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Information: A production.
Also see Shakespeare and Dance.
Act 1, scene 4, Shakespeare's Henry VIII: dances for the banquet scene in which Henry VIII and other masquers enter and dance with the ladies present before going off to further festivities. Henry meets and falls in love with Anne, his next queen, here. Stage directions indicate shepherd costumes for the masquers who claim to be foreigners, perhaps French.
After the dance, Henry says that it would be rude not to kiss Anne, having just danced with her.
Cecilia Almaine The choreography mentions two moments when the dancers "embrace". I turn the final move into a cross over and turn to the left - thus each dancer meets the next lady/gentleman - handy if you want Henry to meet Anne "accidentally", as it were. Peggy Dixon of Nonsuch composed a very jolly little tune to her (shortened) version of the dance that fits beautifully.
Rules of Dancing. Antonius Arena. France, 1531 Translated by John Guthrie and Marino Zorzi for Dance Reasearch 4:2 (Autumn 1986), pp.3-53
53: "Whoever engages ladies and pretty girls in dancing will find sweet reward in the basse dance. I have had occasion to dance in many lands and dancing gave me much joy, since in my time, I have in mannerly fashion kissed many charming ladies and a thousand girls."
115: "When you are leading two young maidens to dance ..... Making your humble reverance in a refined and urbaine manner, kiss them, I implore you while looking at the ground. After, as you are rising, cast your gaze easily at both of them. Thus the girls will remain friends ..."
349: Further more I exhort you all to learn the dances in which you may bestow prolonged kisses. Learn the iannola, the Branles, the delightful hays, and all the kissing dances. Whoever dances these may call himself happy since he quaffs the beautifull lips of the damsels. What better for a young man than to kiss beauties? There is no employment more delightful for you nor for me.
A Canary, while appropriate to Shakespeare's time, postdates Henry VIII.
For Henry's time (this scene would be set in the mid-1520s), I would recommend Gelosia. It's a bit complicated, but not too much so, and the partner-swapping would foreshadow subsequent events in the play. It also has excellent opportunities for flirting (and a bit of spurning too), while the saltarelli and pive should be sufficient to get the dancers "heated." This dance was getting kind of old in the 1520s, but it seems to have been one of the more popular and durable dances in the Italian Renaissance repertoire.
Recent studies indicate that early Tudor England was likely (at least) to have been well acquainted with Italian dances. For Shakespeare's time (I think this one was about 1610 or so?), I would suggest Sellengers Round, to the Fitzwilliam Virginal Book tune. Sellengers Round is a simple dance, and can be done either placidly or vigorously according to the pace of the music and whims of the dancers. It is very much oriented towards one's partner (at least in my reconstruction), and is hardly worth doing if one is not going to flirt with one's partner.
There are several versions of Sellengers Round. The earliest instructions suggest doing it in a line of three couples, with the following figures:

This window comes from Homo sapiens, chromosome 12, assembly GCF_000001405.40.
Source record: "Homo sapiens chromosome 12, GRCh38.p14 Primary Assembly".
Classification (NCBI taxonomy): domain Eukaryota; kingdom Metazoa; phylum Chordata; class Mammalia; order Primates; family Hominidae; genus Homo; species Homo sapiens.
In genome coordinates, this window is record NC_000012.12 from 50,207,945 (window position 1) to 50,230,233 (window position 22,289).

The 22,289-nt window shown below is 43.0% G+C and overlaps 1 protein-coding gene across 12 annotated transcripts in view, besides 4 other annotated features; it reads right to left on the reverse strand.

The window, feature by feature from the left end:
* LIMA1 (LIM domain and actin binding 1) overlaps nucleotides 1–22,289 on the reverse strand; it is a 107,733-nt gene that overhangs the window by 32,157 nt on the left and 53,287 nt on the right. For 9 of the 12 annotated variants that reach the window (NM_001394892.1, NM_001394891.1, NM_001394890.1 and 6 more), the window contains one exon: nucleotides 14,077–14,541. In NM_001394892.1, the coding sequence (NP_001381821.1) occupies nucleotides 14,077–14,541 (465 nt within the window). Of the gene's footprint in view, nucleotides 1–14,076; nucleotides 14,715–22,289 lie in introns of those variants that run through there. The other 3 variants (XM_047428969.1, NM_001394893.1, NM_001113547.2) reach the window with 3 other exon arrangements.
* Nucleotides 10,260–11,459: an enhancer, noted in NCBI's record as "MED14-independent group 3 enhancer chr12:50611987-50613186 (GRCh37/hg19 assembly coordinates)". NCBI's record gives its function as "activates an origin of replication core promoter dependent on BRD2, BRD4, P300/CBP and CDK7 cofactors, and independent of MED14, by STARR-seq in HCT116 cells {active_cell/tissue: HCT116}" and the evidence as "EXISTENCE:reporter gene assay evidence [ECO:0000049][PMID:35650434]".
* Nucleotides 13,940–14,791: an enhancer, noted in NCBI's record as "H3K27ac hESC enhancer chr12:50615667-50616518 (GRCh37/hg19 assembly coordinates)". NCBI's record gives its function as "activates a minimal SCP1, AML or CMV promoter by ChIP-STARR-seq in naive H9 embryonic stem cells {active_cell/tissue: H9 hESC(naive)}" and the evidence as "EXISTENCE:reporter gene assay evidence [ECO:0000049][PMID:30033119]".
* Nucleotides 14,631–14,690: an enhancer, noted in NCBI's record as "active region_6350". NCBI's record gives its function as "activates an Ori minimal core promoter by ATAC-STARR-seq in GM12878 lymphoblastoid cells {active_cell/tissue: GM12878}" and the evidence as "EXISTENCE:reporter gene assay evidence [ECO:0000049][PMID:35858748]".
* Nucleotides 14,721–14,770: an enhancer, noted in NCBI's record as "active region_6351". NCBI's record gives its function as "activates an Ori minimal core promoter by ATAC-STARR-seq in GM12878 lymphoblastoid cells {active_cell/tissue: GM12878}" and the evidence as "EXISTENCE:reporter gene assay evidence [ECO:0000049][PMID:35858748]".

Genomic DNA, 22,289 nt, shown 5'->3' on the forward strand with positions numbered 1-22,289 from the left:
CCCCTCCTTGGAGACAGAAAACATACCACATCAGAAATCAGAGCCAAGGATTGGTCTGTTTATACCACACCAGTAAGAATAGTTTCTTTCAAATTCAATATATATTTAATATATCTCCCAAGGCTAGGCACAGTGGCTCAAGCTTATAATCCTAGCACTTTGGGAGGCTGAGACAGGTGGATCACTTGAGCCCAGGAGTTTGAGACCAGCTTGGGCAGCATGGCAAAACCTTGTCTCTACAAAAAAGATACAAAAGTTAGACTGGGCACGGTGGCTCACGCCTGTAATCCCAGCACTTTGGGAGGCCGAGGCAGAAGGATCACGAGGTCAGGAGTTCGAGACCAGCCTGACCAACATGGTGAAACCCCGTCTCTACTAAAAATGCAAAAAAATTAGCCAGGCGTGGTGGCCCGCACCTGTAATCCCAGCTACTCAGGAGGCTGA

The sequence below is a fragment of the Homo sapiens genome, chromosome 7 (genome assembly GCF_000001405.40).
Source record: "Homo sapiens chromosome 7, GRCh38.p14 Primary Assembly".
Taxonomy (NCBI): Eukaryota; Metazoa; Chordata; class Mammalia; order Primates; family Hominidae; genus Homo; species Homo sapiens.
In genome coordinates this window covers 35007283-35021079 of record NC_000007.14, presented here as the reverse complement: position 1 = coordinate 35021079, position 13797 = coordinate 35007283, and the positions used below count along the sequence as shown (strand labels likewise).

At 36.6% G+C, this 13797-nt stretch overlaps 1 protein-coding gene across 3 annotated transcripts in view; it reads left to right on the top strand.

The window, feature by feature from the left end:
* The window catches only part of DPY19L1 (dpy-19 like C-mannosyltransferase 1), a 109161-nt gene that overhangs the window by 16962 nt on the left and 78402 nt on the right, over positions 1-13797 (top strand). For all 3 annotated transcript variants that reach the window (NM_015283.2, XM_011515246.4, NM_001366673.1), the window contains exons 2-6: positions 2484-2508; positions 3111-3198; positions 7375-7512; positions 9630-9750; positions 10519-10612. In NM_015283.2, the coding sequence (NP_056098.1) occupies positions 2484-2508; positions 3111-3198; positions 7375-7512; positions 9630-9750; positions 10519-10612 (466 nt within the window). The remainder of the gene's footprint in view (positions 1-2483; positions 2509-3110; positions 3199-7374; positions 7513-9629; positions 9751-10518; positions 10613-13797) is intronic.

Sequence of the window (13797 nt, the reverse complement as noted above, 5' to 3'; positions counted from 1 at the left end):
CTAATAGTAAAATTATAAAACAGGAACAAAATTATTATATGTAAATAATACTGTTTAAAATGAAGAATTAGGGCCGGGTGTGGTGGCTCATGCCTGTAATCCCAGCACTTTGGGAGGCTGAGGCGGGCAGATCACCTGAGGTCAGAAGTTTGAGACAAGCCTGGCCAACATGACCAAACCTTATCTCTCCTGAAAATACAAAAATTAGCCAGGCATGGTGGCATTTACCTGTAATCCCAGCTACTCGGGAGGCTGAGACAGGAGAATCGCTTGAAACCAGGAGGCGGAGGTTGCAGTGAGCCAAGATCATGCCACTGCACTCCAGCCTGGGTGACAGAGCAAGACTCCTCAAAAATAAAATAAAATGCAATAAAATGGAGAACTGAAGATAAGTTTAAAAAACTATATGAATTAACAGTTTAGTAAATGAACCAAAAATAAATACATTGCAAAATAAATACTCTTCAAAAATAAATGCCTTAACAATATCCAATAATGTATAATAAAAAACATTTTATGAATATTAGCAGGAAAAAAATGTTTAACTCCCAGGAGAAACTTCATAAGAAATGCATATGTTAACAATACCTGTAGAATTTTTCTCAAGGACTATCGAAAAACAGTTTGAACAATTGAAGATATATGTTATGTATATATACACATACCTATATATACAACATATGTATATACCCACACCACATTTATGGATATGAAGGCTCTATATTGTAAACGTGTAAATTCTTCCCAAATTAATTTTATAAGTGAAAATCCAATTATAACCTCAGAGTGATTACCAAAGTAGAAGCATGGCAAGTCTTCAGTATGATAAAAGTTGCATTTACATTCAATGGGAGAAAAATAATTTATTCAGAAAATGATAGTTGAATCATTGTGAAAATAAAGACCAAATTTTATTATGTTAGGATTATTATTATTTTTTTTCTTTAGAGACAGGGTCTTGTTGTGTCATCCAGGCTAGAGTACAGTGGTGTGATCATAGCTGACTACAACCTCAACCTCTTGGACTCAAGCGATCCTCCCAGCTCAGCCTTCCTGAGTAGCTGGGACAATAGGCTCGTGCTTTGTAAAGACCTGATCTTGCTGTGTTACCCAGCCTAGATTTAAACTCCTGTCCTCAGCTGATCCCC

Lead up and back twice, chorus, sides twice, chorus, arms twice, chorus, with the "chorus" (as I am calling it) being two singles apparently forwards and a double backwards, and then set and turn twice. I assume that since the opening figures went up and back the two singles and double that come next would more likely have been done facing one's partner. There are other reconstructions of this dance, but I think that this is the most likely one.
There is some question whether Sellengers Round is contemporary with Shakespeare. Although it was omitted from the first two editions of Playford, that does not mean that it was a new dance in Playford's time. It is not unusual for new collections of just about any kind to have a few glaring omissions from the first one or two editions. And Sellengers Round is one of the few country dances for which we have, from within a few years of the Shakespeare play, both written music and references to a dance by that name. We don't know that it was done the same way in Shakespeare's time as when the instructions were written, but the same objection could be raised against all but a few English dances.
A few other Playford dances, while less likely to be period even for Shakespeare, might be suitable. For shepherds, you could consider Shepherds Holiday or else New Boe Peep. The latter is easier to teach and better for flirting, but being named as a "new" dance could hardly have been period.
For masquers, there's Gray's Inn Mask, in which the dancers do honor to their partners and then embrace. And for a Shakespeare connection, there's Kemps Jegg, in which the flirting builds up to kissing in the last figure of the dance though unless you abridge it this one would probably be too long to be useful. By the way, if the attribution to Kemp is valid then this dance would predate Shakespeare's Henry VIII, because Will Kemp apparently died in 1603.
I would not recommend the Galliard or Canary for dancers who lack training in Renaissance dance, especially if you can't find an expert to teach them. Both dances are too easily done badly and too rarely done well. A Coranto might be more practical.
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